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Is it feasible to detect FLOSS version release events from textual messages? A case study on Stack Overflow

Lookup NU author(s): Artur Sokolovsky, Professor Thomas Gross, Dr Jaume Bacardit



This work is licensed under a Creative Commons Attribution 4.0 International License (CC BY 4.0).


© 2021 Sokolovsky et al. This is an open access article distributed under the terms of the Creative Commons Attribution License, which permits unrestricted use, distribution, and reproduction in any medium, provided the original author and source are credited.Topic Detection and Tracking (TDT) is a very active research question within the area of text mining, generally applied to news feeds and Twitter datasets, where topics and events are detected. The notion of "event"is broad, but typically it applies to occurrences that can be detected from a single post or a message. Little attention has been drawn to what we call "micro-events", which, due to their nature, cannot be detected from a single piece of textual information. The study investigates the feasibility of micro-event detection on textual data using a sample of messages from the Stack Overflow Q&A platform and Free/Libre Open Source Software (FLOSS) version releases from dataset. We build pipelines for detection of micro-events using three different estimators whose parameters are optimized using a grid search approach. We consider two feature spaces: LDA topic modeling with sentiment analysis, and hSBM topics with sentiment analysis. The feature spaces are optimized using the recursive feature elimination with cross validation (RFECV) strategy. In our experiments we investigate whether there is a characteristic change in the topics distribution or sentiment features before or after micro-events take place and we thoroughly evaluate the capacity of each variant of our analysis pipeline to detect micro-events. Additionally, we perform a detailed statistical analysis of the models, including influential cases, variance inflation factors, validation of the linearity assumption, pseudo R2 measures and no-information rate. Finally, in order to study limits of micro-event detection, we design a method for generating micro-event synthetic datasets with similar properties to the real-world data, and use them to identify the micro-event detectability threshold for each of the evaluated classifiers.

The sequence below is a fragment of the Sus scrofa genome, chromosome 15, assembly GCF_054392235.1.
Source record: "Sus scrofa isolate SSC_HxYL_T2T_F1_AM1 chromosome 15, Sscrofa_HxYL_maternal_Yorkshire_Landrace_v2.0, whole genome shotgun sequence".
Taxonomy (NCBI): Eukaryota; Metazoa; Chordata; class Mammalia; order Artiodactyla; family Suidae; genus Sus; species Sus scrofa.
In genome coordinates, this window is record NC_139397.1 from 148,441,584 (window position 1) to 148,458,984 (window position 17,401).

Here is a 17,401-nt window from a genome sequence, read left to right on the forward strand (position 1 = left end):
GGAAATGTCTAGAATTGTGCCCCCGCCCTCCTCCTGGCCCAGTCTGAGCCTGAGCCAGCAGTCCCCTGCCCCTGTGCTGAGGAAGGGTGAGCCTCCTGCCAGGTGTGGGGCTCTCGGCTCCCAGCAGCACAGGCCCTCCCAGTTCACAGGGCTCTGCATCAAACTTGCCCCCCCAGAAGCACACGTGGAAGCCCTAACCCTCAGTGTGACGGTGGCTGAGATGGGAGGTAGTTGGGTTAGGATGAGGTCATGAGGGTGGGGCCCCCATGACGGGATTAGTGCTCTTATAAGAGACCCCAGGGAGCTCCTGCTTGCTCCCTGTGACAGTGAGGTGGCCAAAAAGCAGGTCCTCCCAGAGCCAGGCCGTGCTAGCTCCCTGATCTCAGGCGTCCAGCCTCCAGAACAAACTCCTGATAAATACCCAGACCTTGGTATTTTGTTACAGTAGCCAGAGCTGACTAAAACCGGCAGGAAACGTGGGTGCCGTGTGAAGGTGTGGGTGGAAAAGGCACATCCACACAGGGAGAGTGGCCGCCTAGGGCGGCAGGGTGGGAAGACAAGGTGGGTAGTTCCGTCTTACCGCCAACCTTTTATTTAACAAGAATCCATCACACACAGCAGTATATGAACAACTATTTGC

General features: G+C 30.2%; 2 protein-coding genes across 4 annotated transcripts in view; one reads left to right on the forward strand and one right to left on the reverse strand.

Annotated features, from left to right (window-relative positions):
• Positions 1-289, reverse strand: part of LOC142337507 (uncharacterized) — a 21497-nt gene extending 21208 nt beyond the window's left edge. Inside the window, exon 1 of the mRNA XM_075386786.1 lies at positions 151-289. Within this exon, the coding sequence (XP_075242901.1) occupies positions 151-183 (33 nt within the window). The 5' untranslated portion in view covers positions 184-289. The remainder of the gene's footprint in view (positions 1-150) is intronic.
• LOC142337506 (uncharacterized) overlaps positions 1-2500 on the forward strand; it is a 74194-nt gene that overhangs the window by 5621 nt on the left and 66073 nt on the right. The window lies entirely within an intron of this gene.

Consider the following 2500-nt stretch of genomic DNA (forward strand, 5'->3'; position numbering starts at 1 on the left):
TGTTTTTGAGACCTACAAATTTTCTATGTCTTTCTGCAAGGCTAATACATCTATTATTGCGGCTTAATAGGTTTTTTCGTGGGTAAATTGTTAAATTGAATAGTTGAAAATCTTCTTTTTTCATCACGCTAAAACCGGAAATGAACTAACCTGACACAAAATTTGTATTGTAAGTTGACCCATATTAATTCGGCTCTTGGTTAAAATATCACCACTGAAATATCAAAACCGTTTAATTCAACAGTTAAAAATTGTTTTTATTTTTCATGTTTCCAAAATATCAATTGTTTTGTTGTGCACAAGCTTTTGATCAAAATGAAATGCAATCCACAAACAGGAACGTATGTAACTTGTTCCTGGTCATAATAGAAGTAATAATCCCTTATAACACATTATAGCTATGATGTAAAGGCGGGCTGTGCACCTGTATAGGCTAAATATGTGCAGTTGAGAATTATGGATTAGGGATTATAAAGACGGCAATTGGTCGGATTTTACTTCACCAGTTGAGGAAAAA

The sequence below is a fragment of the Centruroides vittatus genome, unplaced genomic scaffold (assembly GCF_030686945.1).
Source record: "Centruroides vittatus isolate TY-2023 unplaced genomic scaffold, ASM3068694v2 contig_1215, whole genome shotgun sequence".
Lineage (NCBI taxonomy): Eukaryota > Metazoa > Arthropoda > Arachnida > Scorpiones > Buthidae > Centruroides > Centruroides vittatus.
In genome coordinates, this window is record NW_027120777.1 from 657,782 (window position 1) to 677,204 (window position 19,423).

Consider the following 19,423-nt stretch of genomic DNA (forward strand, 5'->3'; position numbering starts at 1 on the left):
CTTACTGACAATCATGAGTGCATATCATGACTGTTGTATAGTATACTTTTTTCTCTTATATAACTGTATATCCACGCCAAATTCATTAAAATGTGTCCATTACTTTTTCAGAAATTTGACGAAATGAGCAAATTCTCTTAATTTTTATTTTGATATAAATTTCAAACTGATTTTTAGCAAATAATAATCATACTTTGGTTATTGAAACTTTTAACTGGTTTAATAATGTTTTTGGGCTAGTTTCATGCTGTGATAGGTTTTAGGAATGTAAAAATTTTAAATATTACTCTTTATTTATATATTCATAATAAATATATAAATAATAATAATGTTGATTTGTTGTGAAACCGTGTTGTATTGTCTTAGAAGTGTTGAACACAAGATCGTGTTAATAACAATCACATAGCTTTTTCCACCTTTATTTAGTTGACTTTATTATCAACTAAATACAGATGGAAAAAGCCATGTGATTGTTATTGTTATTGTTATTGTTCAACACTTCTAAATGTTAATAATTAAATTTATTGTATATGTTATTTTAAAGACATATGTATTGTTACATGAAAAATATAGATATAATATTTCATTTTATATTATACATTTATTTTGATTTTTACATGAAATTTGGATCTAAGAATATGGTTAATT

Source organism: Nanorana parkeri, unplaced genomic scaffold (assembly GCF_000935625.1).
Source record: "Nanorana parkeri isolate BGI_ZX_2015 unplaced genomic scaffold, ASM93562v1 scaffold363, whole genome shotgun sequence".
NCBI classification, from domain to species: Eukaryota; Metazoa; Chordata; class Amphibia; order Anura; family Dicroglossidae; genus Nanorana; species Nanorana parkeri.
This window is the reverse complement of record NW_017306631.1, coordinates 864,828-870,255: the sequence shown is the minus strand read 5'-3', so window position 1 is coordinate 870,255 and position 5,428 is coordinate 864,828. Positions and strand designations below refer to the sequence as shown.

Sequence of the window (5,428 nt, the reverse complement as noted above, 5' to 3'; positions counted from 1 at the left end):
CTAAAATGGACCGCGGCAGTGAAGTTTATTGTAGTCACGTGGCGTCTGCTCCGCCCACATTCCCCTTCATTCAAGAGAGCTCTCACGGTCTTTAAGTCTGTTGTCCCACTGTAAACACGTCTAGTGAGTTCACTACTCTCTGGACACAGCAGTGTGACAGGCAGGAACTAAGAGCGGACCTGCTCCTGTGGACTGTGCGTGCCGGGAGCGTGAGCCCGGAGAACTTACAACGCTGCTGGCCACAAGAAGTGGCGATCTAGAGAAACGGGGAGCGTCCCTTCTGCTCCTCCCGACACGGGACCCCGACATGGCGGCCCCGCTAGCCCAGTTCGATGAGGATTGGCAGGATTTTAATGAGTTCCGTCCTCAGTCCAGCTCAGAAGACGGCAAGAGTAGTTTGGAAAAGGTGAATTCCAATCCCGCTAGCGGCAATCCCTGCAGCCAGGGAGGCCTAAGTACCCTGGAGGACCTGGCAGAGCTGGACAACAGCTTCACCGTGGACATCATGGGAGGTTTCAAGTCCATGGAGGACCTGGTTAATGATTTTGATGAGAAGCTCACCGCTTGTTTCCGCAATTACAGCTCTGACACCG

Publication metadata

Author(s): Sokolovsky A, Gross T, Bacardit J

Publication type: Article

Publication status: Published

Journal: PLoS ONE

Year: 2021

Volume: 16

Issue: 2

Online publication date: 04/02/2021

Acceptance date: 05/01/2021

Date deposited: 26/03/2021

ISSN (electronic): 1932-6203

Publisher: Public Library of Science


DOI: 10.1371/journal.pone.0246464


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